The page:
WASHINGTON — “I think I’ve earned more than I’m being paid.”
In the short term, it’s a nice feeling for anyone to know that he’s worth more than he’s being paid. That’s what job security is founded on, and it’s a good place to start contract negotiations.
But the situation is growing uncomfortable for Washington Nationals manager Dusty Baker, who had another candid discussion on the topic with Chelsea Janes from the Washington Post.
Baker says his feelings on managing the Nats beyond this season haven’t changed. But neither has the stance from his employer.
“Why not? This is what I came here for,” Baker said. “I didn’t come for two years. I came to win back-to-back titles.”
With a win over the Baltimore Orioles on Thursday night, the Washington Nationals pushed their 2017 record to 38-21, 17 games over .500.
That’s also 12 games ahead of the New York Mets and Atlanta Braves in the woeful National League East, a lead that should grow as the season wears on.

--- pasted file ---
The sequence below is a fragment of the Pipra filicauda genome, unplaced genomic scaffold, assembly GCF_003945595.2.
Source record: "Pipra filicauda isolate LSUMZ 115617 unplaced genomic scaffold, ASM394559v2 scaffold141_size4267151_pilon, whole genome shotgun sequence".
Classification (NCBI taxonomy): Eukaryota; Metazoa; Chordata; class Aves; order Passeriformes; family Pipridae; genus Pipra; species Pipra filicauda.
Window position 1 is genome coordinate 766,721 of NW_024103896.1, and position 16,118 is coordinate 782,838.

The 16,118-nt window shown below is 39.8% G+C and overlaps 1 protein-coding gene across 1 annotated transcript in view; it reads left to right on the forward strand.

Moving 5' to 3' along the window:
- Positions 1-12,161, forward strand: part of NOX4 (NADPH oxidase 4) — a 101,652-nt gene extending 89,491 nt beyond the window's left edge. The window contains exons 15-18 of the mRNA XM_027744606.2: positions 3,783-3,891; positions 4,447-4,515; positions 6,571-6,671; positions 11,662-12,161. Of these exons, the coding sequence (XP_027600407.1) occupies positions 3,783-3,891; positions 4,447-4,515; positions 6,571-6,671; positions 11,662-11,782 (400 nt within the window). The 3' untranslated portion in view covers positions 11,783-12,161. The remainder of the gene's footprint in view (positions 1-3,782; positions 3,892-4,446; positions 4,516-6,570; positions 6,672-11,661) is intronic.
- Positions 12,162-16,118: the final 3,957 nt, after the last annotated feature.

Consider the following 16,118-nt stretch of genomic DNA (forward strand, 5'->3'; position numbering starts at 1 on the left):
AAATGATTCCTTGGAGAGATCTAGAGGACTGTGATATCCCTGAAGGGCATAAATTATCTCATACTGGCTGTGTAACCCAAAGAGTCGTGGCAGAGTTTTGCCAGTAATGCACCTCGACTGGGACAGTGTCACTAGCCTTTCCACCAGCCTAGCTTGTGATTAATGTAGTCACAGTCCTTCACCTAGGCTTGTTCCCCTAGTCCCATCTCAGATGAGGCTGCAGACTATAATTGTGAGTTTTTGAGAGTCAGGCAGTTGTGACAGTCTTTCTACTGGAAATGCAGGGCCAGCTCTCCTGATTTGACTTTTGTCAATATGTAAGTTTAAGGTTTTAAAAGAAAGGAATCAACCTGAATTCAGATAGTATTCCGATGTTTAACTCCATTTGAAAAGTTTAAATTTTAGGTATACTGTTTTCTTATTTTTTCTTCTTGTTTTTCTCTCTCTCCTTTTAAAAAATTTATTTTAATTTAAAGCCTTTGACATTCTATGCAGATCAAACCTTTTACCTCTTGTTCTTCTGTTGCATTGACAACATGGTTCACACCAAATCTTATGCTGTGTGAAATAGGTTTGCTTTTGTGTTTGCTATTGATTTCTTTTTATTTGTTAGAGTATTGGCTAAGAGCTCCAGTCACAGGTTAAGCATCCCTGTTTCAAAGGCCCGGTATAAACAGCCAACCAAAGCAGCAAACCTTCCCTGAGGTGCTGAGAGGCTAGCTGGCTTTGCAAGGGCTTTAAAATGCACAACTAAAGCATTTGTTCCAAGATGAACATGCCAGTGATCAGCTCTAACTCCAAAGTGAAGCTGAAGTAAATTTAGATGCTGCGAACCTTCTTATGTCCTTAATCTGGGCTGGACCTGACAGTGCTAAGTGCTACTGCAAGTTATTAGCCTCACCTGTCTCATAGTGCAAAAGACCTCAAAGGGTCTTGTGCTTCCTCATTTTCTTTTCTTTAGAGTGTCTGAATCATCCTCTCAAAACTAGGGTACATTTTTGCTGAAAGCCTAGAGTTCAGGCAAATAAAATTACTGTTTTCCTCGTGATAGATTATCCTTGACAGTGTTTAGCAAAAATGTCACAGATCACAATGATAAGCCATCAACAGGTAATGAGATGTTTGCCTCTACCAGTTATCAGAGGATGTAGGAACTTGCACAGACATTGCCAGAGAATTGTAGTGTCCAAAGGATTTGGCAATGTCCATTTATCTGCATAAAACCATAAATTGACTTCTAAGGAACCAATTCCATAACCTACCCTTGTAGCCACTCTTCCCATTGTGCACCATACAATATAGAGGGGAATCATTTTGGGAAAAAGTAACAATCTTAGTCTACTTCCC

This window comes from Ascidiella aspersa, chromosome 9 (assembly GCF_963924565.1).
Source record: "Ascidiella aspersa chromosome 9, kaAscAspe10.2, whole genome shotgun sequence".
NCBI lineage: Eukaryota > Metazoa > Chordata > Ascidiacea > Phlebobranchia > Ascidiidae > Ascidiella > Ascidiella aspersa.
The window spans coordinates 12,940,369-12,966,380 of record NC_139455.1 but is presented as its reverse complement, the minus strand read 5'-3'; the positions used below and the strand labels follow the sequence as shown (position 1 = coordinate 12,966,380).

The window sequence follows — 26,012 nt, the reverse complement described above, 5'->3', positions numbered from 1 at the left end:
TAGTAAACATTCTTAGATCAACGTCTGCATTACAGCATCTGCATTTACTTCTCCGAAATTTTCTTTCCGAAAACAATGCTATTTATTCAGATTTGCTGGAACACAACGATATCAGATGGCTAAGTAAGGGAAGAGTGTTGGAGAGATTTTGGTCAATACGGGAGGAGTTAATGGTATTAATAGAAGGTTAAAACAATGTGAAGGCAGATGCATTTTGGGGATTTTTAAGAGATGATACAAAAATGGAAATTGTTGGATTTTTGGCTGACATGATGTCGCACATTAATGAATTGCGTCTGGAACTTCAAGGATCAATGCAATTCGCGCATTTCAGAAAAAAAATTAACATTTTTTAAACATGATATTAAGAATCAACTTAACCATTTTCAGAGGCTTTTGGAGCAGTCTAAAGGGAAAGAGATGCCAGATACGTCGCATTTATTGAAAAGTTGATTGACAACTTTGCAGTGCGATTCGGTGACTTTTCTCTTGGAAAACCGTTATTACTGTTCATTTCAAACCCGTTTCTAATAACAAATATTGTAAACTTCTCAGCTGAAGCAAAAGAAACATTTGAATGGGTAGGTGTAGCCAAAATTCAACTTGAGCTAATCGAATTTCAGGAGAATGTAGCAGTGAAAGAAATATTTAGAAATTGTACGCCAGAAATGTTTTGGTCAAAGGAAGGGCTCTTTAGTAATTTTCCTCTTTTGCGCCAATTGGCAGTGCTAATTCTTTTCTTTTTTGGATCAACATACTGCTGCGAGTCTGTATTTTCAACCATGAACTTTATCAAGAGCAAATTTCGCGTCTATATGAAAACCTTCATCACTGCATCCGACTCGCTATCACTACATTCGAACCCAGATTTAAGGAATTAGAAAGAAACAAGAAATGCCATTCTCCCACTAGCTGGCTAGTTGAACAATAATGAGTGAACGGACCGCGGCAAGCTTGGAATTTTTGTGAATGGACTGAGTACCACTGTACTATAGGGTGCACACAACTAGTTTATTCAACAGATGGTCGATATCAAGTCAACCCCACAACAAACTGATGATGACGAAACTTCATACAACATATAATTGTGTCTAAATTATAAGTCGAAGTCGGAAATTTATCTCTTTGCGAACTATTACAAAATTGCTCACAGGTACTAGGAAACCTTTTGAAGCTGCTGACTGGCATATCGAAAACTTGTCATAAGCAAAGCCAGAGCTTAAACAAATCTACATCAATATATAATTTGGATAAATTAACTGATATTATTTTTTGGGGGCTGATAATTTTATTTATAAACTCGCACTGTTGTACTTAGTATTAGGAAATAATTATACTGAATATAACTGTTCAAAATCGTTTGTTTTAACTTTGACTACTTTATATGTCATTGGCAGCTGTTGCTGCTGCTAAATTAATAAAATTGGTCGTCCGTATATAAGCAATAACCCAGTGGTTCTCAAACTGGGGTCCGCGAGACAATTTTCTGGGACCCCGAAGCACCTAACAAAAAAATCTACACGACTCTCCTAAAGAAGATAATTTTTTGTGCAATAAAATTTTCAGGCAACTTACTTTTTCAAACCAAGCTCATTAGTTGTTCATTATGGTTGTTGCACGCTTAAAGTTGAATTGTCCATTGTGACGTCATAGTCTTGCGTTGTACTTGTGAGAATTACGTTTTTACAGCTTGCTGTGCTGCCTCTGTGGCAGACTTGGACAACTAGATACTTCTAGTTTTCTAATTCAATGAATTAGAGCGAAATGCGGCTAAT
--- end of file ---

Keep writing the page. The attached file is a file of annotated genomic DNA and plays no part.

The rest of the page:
The Nats are still a long way from locking up the division, but they are on pace for 104 wins, a franchise record. Even if they played .500 baseball until the end of September, it would give them 90 wins and a very good chance at the crown in the East.
Even with the Nats’ path to the playoffs in clear sight, general manager Mike Rizzo indicated where Baker stands. “Our priority is to focus on the team this season, and to win these games, but we’re not going to mistake that for not making him a priority.”
Janes reports that Rizzo recommended an extension for Baker before his current deal expires, preferring to get one done in Spring Training. The Nationals have a reputation for spending freely on players and lightly on managers, which is part of the reasons why Baker became a bargain option for them.
The Washington Post also reported that while players do not view the situation as a distraction, each player voiced his support for the manager.
The feeling for many is that an extension is a “when,” not an “if,” although Rizzo could not promise that would happen before the offseason.
“He’s very important to the organization,” Rizzo said. “You don’t get a 1,800-win manager in your clubhouse every day. He’s still a terrific manager. Our relationship is great. We hope to continue that.”